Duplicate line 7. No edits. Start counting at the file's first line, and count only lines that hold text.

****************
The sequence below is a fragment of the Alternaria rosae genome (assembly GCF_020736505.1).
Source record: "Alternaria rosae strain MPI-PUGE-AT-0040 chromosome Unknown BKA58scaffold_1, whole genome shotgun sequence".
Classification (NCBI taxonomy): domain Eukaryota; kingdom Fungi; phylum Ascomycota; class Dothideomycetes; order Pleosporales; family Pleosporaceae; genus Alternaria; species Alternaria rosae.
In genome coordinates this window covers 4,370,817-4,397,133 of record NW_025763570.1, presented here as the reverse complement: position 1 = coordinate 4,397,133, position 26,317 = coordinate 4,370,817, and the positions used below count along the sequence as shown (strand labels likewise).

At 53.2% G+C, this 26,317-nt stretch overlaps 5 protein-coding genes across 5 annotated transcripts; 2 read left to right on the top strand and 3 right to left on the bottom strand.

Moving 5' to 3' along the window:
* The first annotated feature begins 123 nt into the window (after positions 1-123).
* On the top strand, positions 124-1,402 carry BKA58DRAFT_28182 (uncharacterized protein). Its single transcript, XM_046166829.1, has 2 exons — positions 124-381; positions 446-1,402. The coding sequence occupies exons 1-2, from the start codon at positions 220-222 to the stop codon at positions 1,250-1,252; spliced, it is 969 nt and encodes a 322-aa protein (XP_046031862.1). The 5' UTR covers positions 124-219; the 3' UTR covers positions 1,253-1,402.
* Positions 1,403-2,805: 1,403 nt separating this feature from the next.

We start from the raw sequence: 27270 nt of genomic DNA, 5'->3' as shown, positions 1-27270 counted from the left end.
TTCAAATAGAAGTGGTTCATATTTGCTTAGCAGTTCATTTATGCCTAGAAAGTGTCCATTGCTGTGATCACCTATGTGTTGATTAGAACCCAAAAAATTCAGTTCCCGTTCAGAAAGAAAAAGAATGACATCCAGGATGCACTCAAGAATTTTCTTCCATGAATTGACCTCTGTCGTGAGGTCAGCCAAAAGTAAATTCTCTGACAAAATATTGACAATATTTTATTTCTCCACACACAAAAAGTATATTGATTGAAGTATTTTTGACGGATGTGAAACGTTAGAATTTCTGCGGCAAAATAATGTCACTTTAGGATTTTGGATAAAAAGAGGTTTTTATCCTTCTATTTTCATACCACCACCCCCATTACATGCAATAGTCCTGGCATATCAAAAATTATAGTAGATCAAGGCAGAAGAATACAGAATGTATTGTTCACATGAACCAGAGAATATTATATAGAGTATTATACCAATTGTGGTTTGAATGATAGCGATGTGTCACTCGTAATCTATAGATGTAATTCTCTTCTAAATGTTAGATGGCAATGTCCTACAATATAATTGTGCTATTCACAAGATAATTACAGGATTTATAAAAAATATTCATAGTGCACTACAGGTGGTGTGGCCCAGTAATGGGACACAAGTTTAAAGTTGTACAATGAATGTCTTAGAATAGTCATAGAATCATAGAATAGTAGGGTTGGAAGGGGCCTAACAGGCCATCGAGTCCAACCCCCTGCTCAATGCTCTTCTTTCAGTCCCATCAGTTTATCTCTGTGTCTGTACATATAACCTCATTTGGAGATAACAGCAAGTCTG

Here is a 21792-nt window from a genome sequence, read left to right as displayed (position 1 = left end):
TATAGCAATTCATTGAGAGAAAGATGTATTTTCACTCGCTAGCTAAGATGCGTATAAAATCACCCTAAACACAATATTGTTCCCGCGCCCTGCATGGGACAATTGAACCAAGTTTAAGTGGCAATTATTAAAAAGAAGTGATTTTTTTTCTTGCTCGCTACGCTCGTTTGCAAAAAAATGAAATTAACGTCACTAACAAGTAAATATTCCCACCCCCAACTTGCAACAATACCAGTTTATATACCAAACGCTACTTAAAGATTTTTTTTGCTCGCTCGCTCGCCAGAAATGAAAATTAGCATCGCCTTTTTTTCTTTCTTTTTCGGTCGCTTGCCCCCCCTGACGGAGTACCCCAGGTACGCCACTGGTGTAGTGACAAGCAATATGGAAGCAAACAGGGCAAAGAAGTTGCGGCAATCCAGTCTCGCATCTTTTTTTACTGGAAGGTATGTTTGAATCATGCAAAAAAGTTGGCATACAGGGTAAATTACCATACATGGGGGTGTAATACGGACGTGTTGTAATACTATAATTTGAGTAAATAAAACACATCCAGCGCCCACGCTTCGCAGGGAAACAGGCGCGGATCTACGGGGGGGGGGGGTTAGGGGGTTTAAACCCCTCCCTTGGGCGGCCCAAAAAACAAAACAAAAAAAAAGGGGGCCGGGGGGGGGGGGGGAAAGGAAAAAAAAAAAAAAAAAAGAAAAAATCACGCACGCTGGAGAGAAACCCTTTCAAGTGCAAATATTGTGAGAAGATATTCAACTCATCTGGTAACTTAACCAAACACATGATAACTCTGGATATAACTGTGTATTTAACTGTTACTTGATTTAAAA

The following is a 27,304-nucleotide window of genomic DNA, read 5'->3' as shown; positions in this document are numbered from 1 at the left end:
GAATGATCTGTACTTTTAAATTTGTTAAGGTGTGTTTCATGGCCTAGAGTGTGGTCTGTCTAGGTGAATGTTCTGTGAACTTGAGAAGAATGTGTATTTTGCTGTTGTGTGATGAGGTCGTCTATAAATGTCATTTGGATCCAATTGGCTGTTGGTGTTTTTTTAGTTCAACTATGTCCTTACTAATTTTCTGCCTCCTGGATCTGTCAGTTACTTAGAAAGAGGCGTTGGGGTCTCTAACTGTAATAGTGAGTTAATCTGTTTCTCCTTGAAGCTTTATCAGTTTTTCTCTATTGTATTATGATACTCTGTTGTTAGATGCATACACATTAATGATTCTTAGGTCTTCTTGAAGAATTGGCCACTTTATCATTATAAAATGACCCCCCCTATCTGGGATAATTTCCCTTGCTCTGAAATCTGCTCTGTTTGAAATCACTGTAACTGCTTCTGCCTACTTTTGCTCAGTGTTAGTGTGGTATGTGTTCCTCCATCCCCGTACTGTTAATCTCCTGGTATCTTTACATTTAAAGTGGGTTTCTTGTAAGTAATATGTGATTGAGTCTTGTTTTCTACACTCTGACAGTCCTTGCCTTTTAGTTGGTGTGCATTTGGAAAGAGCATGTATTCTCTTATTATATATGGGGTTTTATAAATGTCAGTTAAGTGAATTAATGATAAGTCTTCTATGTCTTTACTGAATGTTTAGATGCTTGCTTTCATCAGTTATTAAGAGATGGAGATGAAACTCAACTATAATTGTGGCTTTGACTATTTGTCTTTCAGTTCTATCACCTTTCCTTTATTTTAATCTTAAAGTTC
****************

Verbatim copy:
* The first annotated feature begins 123 nt into the window (after positions 1-123).